The Trump administration announced yesterday a new plan to cut nearly 30% of the Supplemental Nutrition Assistance Program (SNAP), also referred to as food stamps, according to NPR.
The proposal maps out a plan to deliver care package-like boxes filled with “shelf-stable milk, ready-to-eat cereals, pasta, peanut butter, beans and canned fruit and vegetables.” These packages will not include fresh produce or meat and will count for half of the monthly SNAP benefit spending. In doing so, the current administration limits recipients’ spending in stores, which will save $129 billion over 10 years. NPR reports that with other changes to the program, the SNAP budget will be slashed by $213 billion in that time. This plan is included in 2019 budget request, and would need Congress’ approval before moving forward.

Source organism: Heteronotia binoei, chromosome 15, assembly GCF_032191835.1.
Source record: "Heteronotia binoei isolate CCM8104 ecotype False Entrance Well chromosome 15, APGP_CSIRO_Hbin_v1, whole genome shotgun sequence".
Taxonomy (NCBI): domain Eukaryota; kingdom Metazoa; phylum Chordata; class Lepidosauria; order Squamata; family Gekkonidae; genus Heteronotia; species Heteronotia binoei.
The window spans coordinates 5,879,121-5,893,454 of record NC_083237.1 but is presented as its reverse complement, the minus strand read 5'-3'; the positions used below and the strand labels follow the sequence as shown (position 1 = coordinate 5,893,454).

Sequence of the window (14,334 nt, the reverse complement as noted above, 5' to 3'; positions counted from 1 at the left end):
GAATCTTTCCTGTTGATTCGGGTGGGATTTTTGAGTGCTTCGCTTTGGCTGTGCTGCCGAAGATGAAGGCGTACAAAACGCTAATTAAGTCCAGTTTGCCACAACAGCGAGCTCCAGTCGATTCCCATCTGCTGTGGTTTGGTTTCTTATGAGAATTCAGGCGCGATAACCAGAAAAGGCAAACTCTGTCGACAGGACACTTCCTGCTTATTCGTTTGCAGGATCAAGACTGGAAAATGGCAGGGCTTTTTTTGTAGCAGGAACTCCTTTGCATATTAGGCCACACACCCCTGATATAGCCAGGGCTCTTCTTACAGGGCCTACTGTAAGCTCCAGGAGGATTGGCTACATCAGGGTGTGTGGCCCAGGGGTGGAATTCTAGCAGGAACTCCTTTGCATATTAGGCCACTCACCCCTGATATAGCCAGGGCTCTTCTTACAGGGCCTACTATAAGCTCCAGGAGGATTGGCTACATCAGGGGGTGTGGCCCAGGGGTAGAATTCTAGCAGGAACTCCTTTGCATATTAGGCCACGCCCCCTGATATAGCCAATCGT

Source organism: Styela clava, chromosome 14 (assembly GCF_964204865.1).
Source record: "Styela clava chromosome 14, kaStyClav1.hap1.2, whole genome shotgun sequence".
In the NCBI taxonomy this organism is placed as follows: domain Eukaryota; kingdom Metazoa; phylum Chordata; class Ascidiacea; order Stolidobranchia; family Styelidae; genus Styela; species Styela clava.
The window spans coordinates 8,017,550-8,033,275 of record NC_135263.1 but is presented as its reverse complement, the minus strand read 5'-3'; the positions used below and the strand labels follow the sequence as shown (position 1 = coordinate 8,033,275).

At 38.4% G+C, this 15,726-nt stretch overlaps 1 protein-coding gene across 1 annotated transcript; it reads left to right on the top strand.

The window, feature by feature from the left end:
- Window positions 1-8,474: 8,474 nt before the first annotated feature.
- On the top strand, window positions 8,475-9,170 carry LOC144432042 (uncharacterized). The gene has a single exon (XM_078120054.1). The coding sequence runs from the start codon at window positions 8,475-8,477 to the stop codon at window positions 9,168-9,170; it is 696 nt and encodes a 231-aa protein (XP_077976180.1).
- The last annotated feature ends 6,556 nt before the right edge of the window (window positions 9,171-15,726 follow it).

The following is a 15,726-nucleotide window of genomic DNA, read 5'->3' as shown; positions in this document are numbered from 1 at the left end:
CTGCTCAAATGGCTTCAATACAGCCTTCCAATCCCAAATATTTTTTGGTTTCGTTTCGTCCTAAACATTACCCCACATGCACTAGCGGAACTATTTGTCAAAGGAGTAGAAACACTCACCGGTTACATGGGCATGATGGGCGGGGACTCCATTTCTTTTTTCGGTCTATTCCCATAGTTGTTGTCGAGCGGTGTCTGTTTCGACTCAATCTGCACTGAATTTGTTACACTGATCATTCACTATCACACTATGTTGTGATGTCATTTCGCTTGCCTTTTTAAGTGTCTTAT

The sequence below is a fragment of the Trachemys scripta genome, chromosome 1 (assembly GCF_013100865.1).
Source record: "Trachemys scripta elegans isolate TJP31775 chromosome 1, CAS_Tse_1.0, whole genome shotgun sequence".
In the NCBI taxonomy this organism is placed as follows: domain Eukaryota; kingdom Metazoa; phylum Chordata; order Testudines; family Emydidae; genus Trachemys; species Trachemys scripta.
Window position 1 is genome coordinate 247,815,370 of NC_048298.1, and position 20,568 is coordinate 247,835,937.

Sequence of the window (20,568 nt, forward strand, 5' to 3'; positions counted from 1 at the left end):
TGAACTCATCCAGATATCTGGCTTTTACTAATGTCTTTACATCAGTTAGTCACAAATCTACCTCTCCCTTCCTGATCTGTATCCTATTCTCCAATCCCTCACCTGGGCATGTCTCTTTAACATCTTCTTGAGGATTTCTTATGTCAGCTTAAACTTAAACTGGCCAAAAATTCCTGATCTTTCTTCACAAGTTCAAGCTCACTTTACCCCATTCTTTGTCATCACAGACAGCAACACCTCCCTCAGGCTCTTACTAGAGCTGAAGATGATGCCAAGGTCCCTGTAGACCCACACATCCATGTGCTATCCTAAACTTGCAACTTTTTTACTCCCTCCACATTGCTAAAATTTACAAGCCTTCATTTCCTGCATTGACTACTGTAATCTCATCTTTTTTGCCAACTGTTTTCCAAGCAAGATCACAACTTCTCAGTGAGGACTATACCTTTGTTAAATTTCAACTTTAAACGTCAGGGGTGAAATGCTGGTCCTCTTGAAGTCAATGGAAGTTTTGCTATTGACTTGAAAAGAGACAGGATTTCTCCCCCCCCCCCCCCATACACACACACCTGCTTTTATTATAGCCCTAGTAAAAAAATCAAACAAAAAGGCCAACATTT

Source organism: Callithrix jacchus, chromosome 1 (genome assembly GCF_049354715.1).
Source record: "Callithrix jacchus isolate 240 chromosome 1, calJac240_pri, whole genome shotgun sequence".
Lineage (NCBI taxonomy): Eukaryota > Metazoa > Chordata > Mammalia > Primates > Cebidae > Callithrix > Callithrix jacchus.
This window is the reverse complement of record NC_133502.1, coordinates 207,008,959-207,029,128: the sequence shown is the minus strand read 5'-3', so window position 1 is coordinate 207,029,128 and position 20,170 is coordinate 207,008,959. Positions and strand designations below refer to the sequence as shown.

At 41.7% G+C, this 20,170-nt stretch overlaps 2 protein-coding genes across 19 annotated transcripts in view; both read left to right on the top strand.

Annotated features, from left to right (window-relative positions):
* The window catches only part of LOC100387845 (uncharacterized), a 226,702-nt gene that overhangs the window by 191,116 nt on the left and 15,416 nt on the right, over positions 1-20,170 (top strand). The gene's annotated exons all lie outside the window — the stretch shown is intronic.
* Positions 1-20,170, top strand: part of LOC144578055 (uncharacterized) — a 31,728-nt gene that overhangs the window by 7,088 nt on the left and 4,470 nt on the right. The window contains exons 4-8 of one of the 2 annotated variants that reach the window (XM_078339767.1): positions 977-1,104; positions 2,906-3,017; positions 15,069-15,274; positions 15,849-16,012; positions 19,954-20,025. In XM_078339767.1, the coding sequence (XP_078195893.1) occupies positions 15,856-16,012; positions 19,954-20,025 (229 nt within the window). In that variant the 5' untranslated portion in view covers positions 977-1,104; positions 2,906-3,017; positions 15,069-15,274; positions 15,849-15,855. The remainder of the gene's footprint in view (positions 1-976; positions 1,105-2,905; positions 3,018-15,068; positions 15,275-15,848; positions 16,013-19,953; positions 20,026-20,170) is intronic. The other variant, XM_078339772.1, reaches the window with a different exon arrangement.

SNAP recipients currently receive a minimum of $90 per month in the form of an EBT card. Many farmers markets and green markets across the country have made moves in recent years to accept SNAP benefits and even offer 50% more vegetables for each SNAP dollar spent in order to help make healthy diets more accessible.
Critics of the budget plan say the proposal presents logistical problems in delivery, promotes stigmatization of low-income Americans, suggests the idea of “Big Government knows best” and limits the freedom to choose one’s own food. The plan could also prove tricky if ingredients sent aren’t familiar to recipients.
Last year, the administration proposed to cut 25% percent of SNAP’s budget, which Congress ignored. There’s hope yet.